This post is an introduction to an article I wrote for First Security Bank’s mortgage site. Also, there’s an affiliate link in this post, so you can buy a fire safety ladder. Practice often.
National Fire Prevention Week
National Fire Prevention Week happened in October. Did your children come home from school bearing pamphlets about fire drills at home? Mine did. In past years, we’ve talked about how and where to get out of the house in case of a fire emergency, but hadn’t practiced what to do if the stairway was blocked by fire.
After umpteen years of not practicing the escape from our two-story house, we can finally say we now check that off our list.
Having a Fire Escape Plan for Your Two-Story House
I think the reason families tend to skip over this lifesaving training is because we think an emergency like a house fire won’t happen to us and so we don’t give it the attention it deserves as training.
The Pilot has training at least twice a year. I maintain a teacher’s certificate by taking courses for continuing education. You probably have some type of ongoing education requirements for your job.
Think of fire safety practice as an ongoing education for your family. The potentially life-saving kind.
For First Security Bank in Arkansas, I researched and wrote about fire safety for a two-story house.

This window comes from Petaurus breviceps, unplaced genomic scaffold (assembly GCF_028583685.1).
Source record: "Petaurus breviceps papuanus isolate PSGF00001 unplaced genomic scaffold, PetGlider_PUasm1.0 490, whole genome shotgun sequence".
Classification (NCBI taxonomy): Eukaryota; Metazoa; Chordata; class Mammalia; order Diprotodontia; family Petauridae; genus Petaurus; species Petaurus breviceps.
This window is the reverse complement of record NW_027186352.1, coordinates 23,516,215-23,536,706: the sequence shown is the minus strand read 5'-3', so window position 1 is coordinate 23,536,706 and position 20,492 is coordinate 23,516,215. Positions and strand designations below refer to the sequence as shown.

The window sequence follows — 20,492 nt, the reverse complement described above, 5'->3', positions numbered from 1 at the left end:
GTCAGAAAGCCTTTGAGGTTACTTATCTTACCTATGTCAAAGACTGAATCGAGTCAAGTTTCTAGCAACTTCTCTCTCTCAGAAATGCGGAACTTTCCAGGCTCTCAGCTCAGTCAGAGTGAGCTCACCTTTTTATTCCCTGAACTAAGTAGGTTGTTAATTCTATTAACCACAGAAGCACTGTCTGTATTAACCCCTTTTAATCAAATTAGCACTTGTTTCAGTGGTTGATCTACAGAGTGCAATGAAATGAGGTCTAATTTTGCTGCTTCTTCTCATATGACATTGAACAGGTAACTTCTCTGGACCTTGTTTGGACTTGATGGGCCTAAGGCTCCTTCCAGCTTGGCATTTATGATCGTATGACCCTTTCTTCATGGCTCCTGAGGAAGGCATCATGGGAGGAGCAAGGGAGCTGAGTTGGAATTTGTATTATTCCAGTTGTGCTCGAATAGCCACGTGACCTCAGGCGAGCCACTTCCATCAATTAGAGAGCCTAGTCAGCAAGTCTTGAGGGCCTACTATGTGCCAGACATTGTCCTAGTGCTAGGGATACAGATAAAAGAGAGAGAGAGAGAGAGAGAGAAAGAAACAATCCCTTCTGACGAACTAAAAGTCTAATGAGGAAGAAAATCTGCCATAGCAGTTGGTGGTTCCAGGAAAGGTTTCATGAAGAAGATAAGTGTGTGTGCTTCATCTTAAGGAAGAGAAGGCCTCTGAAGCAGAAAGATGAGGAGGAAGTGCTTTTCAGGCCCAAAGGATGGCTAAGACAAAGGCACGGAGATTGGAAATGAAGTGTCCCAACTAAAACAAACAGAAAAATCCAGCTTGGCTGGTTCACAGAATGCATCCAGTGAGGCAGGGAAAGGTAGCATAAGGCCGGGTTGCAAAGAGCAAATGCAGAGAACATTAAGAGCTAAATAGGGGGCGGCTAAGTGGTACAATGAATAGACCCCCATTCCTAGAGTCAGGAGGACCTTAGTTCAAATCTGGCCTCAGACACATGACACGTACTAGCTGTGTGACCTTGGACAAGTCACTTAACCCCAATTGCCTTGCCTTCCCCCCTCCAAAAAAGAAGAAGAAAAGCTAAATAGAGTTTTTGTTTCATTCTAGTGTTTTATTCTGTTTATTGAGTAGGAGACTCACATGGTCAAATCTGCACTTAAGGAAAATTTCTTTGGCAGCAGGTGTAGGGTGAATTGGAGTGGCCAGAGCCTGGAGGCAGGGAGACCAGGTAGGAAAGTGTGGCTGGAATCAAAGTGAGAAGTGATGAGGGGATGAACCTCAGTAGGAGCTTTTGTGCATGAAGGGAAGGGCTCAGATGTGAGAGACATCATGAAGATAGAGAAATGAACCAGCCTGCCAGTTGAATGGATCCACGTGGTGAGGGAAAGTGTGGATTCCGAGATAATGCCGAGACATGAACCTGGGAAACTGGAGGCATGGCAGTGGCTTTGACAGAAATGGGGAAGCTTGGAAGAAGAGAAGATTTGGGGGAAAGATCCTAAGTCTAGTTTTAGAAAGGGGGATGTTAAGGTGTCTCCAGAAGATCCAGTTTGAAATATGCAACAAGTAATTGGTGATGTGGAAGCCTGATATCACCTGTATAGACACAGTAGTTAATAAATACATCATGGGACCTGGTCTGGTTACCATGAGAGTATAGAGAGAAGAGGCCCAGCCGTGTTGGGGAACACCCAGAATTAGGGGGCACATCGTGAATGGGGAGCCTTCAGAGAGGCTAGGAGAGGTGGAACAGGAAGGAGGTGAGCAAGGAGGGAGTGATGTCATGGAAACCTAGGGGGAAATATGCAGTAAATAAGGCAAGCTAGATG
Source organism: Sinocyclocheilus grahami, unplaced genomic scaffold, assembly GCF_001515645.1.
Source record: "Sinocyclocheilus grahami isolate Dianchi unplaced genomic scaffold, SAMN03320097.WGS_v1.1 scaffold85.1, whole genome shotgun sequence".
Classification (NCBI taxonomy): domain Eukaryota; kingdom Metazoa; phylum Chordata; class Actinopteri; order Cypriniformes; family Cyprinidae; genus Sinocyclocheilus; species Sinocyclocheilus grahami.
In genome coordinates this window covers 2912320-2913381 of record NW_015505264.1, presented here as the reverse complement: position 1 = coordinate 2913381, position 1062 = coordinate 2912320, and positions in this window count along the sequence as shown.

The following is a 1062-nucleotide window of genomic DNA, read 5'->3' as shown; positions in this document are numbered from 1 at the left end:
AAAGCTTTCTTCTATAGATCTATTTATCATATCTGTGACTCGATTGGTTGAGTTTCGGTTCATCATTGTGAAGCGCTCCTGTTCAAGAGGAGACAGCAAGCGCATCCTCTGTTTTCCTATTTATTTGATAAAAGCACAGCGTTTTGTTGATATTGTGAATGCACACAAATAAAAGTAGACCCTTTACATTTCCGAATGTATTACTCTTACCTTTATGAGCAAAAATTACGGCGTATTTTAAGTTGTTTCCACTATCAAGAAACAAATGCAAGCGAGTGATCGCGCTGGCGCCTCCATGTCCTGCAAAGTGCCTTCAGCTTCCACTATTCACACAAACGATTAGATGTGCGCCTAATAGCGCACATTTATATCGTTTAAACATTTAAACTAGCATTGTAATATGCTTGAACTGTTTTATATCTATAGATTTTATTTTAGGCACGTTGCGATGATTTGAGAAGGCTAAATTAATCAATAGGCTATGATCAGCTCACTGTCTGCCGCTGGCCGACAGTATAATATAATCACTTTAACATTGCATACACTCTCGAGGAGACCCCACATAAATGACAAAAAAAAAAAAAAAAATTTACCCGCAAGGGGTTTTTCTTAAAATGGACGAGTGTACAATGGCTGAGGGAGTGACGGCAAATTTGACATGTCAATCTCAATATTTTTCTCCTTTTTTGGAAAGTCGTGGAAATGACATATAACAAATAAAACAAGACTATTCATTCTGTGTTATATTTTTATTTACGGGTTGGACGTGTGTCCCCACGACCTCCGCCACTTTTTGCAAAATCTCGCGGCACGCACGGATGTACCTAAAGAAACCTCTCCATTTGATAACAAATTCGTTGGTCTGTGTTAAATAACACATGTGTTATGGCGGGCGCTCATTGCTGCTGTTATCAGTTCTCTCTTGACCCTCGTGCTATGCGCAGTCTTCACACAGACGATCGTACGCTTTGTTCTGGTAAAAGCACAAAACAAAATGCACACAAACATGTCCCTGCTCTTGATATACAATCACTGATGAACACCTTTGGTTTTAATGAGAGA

Before committing to the piece, the research involved saying this sentence to my husband: “Hey Hon, Guess what? I/we have the opportunity to practice a drill to help keep our family safe in case of a fire in this house, the kind of fire that would trap us all on the second floor, write about it, and get paid for it.
He didn’t care about the last part. But bless him, he didn’t even flinch.
The article research then involved interviewing firefighters in our area. I learned a few things about fire safety and doing fire drill with family members I didn’t know before, information relevant for escape from any kind of structure.
Then came the hands-on research that involves the whole family climbing out of a high window and descending down a ladder.
It was an adventure.
Additional tidbits about this fire escape experience:
- Fire safety ladders are a bit dangerous. Getting stuck in a fire is more so.
- When firefighters arrive on scene, they are most concerned with making sure everyone is out of the house. Be sure to read and heed the part about young children being able to communicate the number of people in the family.